They believe in God, earn well, want greater roles for women in clergy, are increasingly open to gays, may be less attached to Israel
Rabba Sara Hurwitz, right, is the dean of Yeshivat Maharat in New York and the “Rabba” at the Hebrew Institute of Riverdale in Riverdale, Bronx. (Uriel Heilman)
NEW YORK (JTA) — The Orthodox Jewish world is even more fragmented than you think.
That’s the key takeaway from a study published Thursday of Modern Orthodox Jews in the US, a group that adheres to traditional Jewish law while engaging with the secular world.
Some of them think women should be rabbis and others think they shouldn’t be synagogue presidents. Some say God controls their day-to-day lives, while others doubt God wrote the Torah.
Some oppose West Bank settlements, others the two-state solution. And they’re about evenly split between Republicans and Democrats.
Although Nishma Research, the Jewish polling firm that conducted the survey, did not provide an explicit definition of Modern Orthodoxy, the term tends to indicate Orthodox Jews who attempt to synthesize Orthodox observance with modernity, and more often than not have connections with Yeshiva University and its related institutions. Respondents were reached through synagogues “primarily” associated with the Rabbinical Council of America, the largest Modern Orthodox rabbinic organization.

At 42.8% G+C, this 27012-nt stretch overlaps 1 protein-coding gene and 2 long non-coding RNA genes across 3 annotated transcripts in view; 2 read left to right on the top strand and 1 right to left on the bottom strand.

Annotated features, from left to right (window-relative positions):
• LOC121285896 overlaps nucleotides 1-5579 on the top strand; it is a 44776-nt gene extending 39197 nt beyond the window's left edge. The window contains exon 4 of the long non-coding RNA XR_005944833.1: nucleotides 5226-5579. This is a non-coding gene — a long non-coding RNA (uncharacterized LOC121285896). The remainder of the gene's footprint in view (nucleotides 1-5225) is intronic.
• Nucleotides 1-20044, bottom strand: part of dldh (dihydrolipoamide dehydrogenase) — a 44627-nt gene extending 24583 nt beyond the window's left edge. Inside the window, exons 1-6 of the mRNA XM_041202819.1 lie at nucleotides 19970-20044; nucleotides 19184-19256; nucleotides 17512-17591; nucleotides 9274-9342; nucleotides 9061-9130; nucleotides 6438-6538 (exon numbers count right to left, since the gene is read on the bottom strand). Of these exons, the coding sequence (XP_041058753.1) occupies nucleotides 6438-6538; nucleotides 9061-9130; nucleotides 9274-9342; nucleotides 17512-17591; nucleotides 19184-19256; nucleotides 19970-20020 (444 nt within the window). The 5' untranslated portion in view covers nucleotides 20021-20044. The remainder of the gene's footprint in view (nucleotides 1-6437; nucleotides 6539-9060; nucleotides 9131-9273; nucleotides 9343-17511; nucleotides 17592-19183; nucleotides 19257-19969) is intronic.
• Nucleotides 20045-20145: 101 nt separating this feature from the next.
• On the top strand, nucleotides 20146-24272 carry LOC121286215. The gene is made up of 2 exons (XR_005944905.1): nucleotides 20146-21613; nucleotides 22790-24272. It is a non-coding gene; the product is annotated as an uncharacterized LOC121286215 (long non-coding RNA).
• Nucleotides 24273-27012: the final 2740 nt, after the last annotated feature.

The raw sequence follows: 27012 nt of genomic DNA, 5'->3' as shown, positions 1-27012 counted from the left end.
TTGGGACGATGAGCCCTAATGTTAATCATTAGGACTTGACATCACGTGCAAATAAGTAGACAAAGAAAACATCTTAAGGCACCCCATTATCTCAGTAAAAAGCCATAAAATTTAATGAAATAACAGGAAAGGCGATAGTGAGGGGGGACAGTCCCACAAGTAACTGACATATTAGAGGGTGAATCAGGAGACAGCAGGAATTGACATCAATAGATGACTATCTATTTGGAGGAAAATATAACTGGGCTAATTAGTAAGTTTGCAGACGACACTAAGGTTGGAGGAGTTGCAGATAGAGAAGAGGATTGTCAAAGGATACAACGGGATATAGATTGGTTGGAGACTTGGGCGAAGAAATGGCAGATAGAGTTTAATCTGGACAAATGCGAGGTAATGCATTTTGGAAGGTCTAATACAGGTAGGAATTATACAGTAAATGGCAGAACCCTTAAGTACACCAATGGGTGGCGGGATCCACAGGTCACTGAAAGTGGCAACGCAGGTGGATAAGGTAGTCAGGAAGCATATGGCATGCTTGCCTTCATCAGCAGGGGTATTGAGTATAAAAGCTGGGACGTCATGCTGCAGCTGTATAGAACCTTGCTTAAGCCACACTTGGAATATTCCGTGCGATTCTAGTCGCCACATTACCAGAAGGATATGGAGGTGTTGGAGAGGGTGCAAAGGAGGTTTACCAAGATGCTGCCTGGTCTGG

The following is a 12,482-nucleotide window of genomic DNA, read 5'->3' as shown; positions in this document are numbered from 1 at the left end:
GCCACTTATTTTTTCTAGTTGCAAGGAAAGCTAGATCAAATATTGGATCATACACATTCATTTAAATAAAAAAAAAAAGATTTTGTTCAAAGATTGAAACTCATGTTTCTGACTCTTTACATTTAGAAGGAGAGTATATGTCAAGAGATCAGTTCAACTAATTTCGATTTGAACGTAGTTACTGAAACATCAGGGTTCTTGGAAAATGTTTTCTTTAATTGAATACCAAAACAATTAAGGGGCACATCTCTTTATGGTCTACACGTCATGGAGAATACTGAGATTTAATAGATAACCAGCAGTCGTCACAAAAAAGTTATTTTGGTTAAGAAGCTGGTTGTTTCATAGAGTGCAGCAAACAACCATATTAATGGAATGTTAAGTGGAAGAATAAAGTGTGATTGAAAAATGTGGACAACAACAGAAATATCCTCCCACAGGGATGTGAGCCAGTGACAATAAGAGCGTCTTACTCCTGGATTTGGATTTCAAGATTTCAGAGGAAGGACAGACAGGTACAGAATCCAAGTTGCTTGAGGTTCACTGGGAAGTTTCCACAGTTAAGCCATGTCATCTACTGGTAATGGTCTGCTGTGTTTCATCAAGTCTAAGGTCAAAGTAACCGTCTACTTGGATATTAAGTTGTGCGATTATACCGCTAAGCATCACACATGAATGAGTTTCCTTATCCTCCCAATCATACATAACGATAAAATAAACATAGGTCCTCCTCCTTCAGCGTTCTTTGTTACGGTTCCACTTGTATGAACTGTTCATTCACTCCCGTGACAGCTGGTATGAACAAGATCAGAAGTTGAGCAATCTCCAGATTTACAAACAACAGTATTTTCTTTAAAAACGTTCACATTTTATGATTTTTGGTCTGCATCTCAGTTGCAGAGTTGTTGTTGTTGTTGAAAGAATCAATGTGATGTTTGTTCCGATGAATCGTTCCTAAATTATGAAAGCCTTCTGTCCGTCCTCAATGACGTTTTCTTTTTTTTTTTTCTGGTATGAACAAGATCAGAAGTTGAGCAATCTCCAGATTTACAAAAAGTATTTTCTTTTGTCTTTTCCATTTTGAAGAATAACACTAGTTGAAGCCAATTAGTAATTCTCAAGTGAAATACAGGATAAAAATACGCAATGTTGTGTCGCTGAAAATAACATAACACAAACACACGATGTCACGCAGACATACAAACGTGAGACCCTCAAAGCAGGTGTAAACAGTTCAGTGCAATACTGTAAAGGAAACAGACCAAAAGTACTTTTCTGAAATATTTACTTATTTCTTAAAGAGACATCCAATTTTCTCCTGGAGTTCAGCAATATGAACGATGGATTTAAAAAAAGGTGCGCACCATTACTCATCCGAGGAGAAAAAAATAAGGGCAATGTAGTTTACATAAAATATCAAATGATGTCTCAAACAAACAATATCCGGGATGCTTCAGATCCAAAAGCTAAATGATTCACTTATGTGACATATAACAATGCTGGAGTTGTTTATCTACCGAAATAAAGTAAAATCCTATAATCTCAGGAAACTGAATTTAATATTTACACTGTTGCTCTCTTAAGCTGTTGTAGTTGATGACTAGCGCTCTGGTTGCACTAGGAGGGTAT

(Haredi Orthodox Jews, who tend to be more insular and less likely to engage in secular education or culture, were excluded from the survey. The survey, citing a 2013 Pew Research Center study, says that among the country’s 500,000 Orthodox Jews, 220,000 identify as “Modern” in one way or another.)
Nishma conducted the survey of nearly 4,000 Modern Orthodox Jews in June. It divided the respondents into five sub-groups according to the respondents’ self-definition, from left to right: Open Orthodox (12 percent), Liberal Modern Orthodox (22), (just plain) Modern Orthodox (41), Centrist Orthodox (14) and Right-Centrist Orthodox (11). The survey has a 1.7 percent margin of error.
Despite the differences among Modern Orthodox Jews, there are some points of commonality: The vast majority believe in God, send their kids to Jewish day schools and make incomes well above the national average.
Here are five key takeaways from the survey.
More than 90 percent keep kosher and Shabbat.